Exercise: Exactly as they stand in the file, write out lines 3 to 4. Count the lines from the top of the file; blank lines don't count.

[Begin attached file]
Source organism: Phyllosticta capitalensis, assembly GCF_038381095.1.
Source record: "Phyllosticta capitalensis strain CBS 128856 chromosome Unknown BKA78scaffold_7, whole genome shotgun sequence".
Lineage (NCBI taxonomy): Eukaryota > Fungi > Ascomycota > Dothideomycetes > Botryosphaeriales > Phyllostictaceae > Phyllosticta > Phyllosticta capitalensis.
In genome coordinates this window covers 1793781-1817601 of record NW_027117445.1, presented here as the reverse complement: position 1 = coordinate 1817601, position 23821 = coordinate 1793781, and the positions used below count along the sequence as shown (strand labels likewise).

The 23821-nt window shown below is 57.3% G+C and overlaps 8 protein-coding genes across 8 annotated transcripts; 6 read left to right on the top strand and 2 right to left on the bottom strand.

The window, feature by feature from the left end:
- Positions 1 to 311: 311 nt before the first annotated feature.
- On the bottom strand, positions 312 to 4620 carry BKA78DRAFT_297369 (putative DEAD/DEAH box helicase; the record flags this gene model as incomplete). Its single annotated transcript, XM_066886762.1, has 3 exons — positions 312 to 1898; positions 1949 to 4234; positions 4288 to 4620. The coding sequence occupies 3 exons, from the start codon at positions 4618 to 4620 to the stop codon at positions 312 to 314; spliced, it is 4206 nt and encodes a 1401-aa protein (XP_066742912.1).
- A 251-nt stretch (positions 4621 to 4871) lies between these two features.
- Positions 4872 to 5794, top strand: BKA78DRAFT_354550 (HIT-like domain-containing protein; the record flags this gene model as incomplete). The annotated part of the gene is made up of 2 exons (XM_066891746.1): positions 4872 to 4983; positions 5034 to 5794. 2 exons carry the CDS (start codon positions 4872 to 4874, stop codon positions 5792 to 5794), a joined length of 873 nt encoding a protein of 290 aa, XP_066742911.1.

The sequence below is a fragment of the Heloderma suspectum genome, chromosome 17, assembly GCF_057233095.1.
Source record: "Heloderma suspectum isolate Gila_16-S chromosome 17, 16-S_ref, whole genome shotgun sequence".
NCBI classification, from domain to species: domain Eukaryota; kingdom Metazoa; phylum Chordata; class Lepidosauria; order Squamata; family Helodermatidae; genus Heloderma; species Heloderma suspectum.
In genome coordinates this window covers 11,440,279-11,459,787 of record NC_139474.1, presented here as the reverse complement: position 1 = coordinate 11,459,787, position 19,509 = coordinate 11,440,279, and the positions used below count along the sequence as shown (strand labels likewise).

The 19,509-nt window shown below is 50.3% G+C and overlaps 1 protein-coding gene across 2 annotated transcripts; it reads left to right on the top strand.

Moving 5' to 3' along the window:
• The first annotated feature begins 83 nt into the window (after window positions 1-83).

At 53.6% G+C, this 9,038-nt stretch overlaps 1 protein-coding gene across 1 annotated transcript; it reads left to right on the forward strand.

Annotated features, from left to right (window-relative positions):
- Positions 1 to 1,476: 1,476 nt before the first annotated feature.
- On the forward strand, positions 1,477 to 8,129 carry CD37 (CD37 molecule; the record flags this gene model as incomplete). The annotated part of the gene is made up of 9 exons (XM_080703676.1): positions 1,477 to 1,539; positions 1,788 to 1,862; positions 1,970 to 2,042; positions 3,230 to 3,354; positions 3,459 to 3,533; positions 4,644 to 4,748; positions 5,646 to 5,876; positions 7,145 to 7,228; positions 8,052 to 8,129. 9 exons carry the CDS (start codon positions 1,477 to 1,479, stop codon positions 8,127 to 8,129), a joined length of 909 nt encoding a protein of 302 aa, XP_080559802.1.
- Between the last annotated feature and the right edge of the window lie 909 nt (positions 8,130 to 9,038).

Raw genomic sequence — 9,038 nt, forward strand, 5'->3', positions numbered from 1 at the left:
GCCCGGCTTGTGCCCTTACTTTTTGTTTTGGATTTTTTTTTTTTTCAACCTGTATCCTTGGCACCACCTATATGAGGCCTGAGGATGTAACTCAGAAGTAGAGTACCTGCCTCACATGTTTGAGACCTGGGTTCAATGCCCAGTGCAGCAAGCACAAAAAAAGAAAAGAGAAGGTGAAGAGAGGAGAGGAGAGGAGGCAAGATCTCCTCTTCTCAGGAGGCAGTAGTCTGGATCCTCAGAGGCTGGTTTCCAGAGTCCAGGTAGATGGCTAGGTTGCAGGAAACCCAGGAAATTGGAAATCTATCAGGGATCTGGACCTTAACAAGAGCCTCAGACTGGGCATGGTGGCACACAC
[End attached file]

Lineage (NCBI taxonomy): Eukaryota > Fungi > Ascomycota > Dothideomycetes > Botryosphaeriales > Phyllostictaceae > Phyllosticta > Phyllosticta capitalensis.
In genome coordinates this window covers 1793781-1817601 of record NW_027117445.1, presented here as the reverse complement: position 1 = coordinate 1817601, position 23821 = coordinate 1793781, and the positions used below count along the sequence as shown (strand labels likewise).